Robert Sheehan, director of the Community Mental Health Authority, said the Mental Health Court grant permits Platte, or another staffer, to focus on a caseload of 20 clients, compared to 40 to 80 otherwise.
"It´s a fantastic package," Sheehan said. "They can dedicate themselves to the program and not be distracted by other things."
Platte still has her hands full. All of the participants at Ingham´s Mental Heath Court have two or more co-occurring diagnoses, either a serious mental illness or substance abuse disorder. Most participants are repeat offenders.
"We´ve got people who have pretty long rap sheets for little crimes, in and out of jail," Platte said. "They might commit a crime when they´re completely psychotic and not really able to make good decisions. Our mental health system has had difficulty stabilizing them so they´ve fallen through the cracks. They´ve had commitment hearings. They haven´t been able to succeed on a probationary schedule."
"These are very high functioning people, very capable," Boyd said. "They just have a serious mental illness that has pushed them into criminality."
Ingham´s Mental Health Court participants were convicted of a wide range of offenses, including assault, retail fraud, stalking, disorderly charges, auto theft, domestic violence and larceny.
It doesn´t take a new offense to land a mentally ill person back in serious trouble. Probation bristles with hurdles for the mentally ill. "They might have trouble getting to the required appointments, especially regular drug testing," Platte said. The mental health court might furnish transportation to testing site, make phone calls for them if they don´t have a phone, or even pay for the tests.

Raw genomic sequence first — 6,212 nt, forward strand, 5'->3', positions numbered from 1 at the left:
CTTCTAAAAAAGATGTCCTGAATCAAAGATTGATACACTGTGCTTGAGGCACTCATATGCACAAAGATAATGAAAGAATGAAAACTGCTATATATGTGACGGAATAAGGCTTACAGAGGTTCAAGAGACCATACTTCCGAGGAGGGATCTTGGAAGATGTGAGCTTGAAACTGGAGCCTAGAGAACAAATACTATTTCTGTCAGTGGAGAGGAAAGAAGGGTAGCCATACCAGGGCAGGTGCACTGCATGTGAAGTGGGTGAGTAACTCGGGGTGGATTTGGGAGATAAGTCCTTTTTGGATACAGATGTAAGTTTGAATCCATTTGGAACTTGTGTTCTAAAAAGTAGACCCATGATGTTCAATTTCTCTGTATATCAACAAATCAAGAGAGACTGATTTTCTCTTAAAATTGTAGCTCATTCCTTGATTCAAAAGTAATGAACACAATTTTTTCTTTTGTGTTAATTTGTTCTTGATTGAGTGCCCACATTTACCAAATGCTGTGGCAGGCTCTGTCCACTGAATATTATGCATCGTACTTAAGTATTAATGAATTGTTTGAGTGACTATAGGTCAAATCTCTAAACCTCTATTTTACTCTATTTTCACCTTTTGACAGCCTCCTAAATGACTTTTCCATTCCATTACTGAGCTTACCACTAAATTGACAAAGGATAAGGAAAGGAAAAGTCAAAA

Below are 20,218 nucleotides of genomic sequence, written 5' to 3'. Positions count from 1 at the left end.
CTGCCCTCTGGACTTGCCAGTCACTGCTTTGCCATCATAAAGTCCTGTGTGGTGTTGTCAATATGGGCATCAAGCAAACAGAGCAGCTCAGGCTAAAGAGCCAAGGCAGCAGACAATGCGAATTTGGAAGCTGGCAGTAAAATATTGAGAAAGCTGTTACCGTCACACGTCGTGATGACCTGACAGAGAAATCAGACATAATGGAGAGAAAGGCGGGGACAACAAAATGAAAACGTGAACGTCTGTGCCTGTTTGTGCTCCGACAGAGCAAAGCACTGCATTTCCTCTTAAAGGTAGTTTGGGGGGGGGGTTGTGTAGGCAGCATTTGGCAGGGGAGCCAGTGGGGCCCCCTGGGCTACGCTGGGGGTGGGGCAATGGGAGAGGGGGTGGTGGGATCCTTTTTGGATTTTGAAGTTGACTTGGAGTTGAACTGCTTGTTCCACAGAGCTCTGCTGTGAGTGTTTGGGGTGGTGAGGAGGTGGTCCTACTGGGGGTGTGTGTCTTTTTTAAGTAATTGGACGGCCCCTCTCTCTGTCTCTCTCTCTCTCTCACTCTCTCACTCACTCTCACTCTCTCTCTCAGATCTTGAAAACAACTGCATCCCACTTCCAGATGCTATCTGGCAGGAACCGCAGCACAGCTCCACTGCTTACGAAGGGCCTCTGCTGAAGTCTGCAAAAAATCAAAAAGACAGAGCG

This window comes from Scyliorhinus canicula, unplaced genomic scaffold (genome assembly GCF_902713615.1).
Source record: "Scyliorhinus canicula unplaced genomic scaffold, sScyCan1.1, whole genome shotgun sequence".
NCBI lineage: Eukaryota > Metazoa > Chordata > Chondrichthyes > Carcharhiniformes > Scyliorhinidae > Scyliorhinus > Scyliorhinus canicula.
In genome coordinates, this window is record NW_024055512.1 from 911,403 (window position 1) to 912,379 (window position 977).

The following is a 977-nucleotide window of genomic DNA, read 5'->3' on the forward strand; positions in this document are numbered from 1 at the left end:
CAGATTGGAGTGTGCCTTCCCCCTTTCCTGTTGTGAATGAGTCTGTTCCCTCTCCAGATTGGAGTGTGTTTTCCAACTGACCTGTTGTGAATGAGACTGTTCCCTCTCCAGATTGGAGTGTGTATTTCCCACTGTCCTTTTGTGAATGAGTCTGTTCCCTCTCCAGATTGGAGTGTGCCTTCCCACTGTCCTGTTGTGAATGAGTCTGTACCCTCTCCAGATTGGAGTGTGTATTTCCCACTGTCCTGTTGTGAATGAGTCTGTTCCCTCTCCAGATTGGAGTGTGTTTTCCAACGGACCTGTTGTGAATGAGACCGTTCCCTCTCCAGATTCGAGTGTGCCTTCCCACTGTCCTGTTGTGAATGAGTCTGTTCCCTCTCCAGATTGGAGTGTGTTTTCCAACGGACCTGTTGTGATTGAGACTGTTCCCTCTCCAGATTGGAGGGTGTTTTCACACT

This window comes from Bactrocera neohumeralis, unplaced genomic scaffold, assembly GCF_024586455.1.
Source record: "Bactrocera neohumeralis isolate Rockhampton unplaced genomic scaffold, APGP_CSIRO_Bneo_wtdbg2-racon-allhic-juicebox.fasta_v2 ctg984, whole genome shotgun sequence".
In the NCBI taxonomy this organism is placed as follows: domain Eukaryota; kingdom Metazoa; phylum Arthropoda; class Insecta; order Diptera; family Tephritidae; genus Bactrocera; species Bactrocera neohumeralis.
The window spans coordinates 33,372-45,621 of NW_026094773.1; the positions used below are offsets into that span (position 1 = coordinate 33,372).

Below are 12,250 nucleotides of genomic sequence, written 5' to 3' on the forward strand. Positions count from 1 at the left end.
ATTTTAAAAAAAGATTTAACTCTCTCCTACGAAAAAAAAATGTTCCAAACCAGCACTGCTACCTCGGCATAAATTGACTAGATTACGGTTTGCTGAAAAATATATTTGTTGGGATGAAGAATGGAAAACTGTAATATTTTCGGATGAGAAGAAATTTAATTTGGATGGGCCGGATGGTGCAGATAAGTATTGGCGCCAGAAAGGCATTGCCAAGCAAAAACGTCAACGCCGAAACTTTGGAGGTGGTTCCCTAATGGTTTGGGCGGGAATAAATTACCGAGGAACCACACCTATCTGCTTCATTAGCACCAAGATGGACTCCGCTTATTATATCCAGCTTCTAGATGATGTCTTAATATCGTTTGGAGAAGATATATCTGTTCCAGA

"When they come out of jail, they don´t want to go back, but they find themselves violating probation and getting into more trouble, because their mental illness has gotten in the way of their follow-through," Platt said.
Sometimes, Boyd said, probation is the worst thing for a troubled defendant. "There isn´t a more anti-social environment in the world than our lobby," Boyd said.
No participants have "graduated" from the 5-month-old Ingham County program yet, but Platte reported "good progress." Some participants, she said, have been free of substance abuse or stuck with their medications for the first time in their lives. "They have improved relationships in their lives, engaged in therapy, and just become more positive," Platte said. One participant has found and kept a part-time job with the health court team´s help.
Boyd had is own way of measuring success. He said that without the Mental Health Court, "each of these people would have spent more time in jail than would have been appropriate."
Boyd is convinced that if the mental health court had existed when he sentenced the gangly young man who heard voices and fled the police, the outcome would have been different.
"We would have talked about his medications and steps we could take to increase the likelihood that he would continue taking them" Boyd said. "We would research possible housing options. We would start the process of stabilizing him in the community, using all the resources available to each team member. "